Author(s): Mouroux J, Venissac N, Alifano M
Abstract Share this page
Abstract BACKGROUND: This study seeks to assess the safety and usefulness of combined video-assisted mediastinoscopy and video-assisted thoracoscopy in the management of patients with lung cancer. METHODS: Ten consecutive patients with lung neoplasms were evaluated. Indications for this combined approach included inconclusive findings from imaging techniques concerning locoregional extension and resectability; possible involvement of different structures not accessible to a single procedure; and failure to obtain histologic diagnosis by a single technique. RESULTS; Histologic diagnosis was obtained in 6 patients without preoperative histologic typing. In 3 patients, in contrast with preoperative imaging studies, combined thoracoscopy and mediastinoscopy showed the resectability of the primary tumor and the absence of metastatic mediastinal lymph nodes. These findings were confirmed at thoracotomy. In 3 other patients prevascular lymph nodes metastases were found. They underwent neoadjuvant chemotherapy; at subsequent operation, a complete resection was possible. In the remaining four cases combined exploration proved definitive contraindications for operation (recognition of oat-cell carcinoma, n = 2; T4 status, n = 1; T3N2, n = 1). CONCLUSIONS: Combined video-assisted mediastinoscopy and video-assisted thoracoscopy seems to be a safe and useful tool in the management of selected patients with lung neoplasms. Both the extent of primary tumor and the possible intrathoracic spread may be exhaustively evaluated. In patients with left lung cancer a complete exploration of the aortopulmonary window is possible.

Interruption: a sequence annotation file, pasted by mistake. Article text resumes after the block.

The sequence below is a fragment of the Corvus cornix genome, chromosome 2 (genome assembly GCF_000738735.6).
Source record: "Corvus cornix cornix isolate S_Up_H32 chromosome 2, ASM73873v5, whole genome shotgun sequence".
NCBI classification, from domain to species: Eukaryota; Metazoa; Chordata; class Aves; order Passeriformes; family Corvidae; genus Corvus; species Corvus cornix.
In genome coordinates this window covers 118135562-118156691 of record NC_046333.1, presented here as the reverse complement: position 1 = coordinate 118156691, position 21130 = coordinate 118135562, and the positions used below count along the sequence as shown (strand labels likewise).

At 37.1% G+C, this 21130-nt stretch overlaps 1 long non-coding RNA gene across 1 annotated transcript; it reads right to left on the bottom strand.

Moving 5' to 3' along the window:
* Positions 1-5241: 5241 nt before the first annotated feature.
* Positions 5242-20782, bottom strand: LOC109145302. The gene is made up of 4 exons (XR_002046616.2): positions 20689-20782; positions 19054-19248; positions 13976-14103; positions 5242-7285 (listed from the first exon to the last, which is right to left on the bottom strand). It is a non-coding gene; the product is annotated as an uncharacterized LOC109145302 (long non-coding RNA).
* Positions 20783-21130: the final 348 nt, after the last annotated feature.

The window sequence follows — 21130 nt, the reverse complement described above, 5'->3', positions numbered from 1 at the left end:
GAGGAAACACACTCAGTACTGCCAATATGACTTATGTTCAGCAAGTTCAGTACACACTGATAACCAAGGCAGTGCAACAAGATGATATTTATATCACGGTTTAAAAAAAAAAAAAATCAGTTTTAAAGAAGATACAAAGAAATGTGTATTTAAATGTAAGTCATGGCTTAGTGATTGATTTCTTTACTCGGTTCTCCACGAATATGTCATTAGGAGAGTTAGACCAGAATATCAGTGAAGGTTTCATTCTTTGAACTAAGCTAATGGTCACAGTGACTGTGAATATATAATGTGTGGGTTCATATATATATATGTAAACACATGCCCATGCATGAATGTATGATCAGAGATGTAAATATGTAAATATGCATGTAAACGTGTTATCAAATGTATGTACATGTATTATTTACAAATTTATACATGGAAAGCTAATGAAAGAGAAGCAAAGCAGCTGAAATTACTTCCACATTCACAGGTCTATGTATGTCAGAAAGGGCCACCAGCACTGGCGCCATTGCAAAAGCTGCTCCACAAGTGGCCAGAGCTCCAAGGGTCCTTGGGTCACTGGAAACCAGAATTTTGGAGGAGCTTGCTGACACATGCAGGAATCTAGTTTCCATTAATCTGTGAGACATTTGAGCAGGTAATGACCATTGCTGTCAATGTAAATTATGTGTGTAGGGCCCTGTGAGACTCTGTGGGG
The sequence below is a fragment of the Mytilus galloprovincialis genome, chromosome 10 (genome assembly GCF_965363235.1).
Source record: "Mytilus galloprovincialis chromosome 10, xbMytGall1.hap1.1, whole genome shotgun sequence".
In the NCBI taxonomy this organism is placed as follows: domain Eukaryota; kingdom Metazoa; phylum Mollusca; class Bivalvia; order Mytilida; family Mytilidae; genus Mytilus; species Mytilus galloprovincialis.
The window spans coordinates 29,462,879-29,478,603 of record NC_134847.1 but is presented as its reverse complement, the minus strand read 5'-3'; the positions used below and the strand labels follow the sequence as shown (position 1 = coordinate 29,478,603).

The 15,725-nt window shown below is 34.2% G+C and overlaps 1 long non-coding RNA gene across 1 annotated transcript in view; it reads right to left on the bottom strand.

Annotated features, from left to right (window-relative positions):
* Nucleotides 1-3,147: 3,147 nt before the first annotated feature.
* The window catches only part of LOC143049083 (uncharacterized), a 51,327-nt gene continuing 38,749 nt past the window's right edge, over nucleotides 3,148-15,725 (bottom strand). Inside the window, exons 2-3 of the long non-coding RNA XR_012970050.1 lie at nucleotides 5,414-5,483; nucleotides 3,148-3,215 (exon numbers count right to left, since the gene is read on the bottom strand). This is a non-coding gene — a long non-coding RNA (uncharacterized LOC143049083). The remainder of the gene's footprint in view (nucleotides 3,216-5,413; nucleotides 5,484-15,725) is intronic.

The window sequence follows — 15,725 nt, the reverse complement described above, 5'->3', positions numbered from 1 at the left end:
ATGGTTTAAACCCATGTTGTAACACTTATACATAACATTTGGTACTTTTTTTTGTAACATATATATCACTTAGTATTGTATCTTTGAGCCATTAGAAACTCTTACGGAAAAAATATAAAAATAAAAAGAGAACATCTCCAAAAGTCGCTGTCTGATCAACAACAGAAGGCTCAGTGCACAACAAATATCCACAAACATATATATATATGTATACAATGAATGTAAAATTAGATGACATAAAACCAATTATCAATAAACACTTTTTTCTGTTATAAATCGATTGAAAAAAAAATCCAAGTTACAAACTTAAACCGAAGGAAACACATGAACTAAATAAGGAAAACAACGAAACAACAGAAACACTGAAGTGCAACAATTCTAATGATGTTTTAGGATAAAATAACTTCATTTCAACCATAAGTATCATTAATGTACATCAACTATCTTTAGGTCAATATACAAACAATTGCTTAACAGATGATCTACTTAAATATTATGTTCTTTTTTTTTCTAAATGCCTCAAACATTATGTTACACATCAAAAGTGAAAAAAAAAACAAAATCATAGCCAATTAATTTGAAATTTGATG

This article was published in Ann Thorac Surg
and referenced in Journal of Cancer Science & Therapy